A small part of the radioscaphocapitate ligament is sectioned to visualize the nonunion site. The nonunion is debrided without using power tools, but if the bone within the proximal fragment is considered to be sclerotic, multiple 1 mm holes are made with a power-driven Kirschner wire (K-wire). This in general produces an even transverse distal portion and a somewhat hollowed-out proximal fragment.
At this moment, the flexion deformity is corrected by using a lamina spreader to open the nonunion site ( Fig. 11.5 ), and the largest wedge-shaped bone graft from the iliac crest that will fit is inserted. Appropriate restoration of the scaphoid length is checked by fluoroscopy. A K-wire is inserted from the distal pole maintaining the reduction of the construct and to prevent extrusion of the graft during wrist flexion in the following step.
Next a dorsal approach is used for screw insertion. ( Fig. 11.6 ). A 1.5 to 2.0 cm transverse incision is made centered over, but slightly distal to, the Lister tubercle. Only the most distal part of the extensor retinaculum, in line with the Lister tubercle, requires division. The extensor pollicis longus is retracted radially and the finger extensors ulnarly. A transverse capsular incision is made to expose the proximal pole of the scaphoid and the scapholunate ligament. Throughout this part of the procedure the wrist is flexed to bring the proximal row into view and minimize the dissection. A 1.0 mm K-wire is inserted down the central axis of the scaphoid starting at the apex of the proximal pole, near the insertion of the scapholunate ligament, which ensures that the proximal screw threads will engage the small proximal fragment. Fluoroscopy is used at this stage to confirm the K-wire position. Once it is acceptable a cannulated screw is inserted down the wire in an antegrade manner. Image intensification is again used to recheck the position of the screw before final tightening, until the trailing head becomes buried beneath the articular surface of the proximal pole. The palmar K-wire, which was holding the construct and preventing rotation of the fragments during screw insertion, is now removed. We presently attempt to insert the screw percutaneously to minimize the soft tissue dissection, but this technique is more demanding and requires central placement of the K-wire before it is attempted ( Fig. 11.7 ). If any undue difficulty is found during the insertion of the guide wire or the surgeon is unsure about its location on the scaphoid, a mini-open approach is used as described earlier.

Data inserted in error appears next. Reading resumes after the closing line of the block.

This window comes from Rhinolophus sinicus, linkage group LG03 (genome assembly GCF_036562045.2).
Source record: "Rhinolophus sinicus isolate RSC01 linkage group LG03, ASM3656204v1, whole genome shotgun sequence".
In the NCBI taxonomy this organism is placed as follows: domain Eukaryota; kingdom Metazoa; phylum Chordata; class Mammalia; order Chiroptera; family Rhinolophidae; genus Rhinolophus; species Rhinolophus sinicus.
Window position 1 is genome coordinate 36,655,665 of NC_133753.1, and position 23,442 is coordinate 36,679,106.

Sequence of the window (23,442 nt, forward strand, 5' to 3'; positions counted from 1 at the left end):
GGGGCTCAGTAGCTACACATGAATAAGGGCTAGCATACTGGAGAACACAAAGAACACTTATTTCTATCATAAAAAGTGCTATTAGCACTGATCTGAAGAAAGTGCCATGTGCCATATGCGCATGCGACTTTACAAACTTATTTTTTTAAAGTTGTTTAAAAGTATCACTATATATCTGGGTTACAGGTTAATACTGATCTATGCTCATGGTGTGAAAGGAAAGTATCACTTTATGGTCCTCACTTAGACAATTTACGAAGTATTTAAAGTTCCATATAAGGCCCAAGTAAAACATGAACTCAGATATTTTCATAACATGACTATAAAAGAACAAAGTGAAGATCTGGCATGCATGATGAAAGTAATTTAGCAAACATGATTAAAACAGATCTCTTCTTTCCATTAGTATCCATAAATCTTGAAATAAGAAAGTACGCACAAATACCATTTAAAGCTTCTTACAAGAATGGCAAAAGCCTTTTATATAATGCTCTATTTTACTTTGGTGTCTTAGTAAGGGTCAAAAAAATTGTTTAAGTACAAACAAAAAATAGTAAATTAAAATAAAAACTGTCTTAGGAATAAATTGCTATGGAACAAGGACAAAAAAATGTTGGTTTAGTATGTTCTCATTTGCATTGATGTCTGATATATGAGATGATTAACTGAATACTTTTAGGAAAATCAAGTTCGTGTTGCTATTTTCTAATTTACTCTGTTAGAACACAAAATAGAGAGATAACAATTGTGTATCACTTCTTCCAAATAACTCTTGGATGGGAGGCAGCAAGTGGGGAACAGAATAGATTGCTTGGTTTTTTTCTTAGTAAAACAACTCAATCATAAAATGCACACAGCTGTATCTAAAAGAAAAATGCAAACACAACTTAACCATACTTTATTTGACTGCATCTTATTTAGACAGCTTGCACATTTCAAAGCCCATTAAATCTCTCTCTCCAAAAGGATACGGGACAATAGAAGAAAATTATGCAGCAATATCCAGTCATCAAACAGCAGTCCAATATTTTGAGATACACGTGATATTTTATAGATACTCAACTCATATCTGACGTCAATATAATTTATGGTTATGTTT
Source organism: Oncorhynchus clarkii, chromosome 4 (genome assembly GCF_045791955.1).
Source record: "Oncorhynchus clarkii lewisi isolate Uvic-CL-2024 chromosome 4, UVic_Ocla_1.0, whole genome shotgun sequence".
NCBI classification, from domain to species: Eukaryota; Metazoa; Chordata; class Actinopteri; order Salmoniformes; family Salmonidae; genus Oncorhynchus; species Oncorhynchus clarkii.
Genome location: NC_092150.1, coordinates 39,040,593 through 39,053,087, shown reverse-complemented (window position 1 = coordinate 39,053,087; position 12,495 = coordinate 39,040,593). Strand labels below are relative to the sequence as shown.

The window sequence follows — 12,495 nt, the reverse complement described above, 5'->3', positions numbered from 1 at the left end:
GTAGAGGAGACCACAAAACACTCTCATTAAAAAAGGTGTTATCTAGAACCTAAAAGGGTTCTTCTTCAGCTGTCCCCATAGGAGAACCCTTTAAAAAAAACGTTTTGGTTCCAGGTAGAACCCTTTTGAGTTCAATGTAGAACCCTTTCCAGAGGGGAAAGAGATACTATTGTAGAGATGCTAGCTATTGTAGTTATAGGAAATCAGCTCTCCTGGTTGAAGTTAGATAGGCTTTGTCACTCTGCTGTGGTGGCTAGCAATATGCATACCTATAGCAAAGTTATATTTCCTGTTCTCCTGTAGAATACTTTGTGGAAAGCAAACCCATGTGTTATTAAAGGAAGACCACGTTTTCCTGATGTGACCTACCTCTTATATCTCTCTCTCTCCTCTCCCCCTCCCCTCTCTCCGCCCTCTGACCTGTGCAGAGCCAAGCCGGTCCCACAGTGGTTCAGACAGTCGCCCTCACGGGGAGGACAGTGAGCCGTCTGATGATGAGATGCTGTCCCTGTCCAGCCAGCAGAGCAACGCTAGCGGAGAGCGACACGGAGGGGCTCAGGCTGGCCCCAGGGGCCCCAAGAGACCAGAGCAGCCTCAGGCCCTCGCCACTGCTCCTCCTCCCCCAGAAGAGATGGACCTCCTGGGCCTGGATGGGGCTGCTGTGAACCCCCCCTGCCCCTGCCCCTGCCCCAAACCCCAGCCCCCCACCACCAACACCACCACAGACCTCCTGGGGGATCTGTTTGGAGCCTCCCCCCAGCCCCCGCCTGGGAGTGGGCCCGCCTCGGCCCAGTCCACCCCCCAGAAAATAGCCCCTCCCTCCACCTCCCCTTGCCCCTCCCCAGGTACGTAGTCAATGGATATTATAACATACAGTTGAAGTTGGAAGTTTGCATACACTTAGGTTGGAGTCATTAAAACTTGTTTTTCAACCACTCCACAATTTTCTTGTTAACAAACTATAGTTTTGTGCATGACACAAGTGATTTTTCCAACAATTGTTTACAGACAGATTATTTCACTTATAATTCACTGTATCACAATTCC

The skin is closed with a subcuticular suture without attempting to close the capsule or any other deep structure. After surgery, the arm is maintained for 6 weeks in a short-arm thumb spica cast. After this period the patients are then allowed to use their wrist and hands for light activities, wearing a removable palmar splint for a further 2 weeks or until they feel confident without it.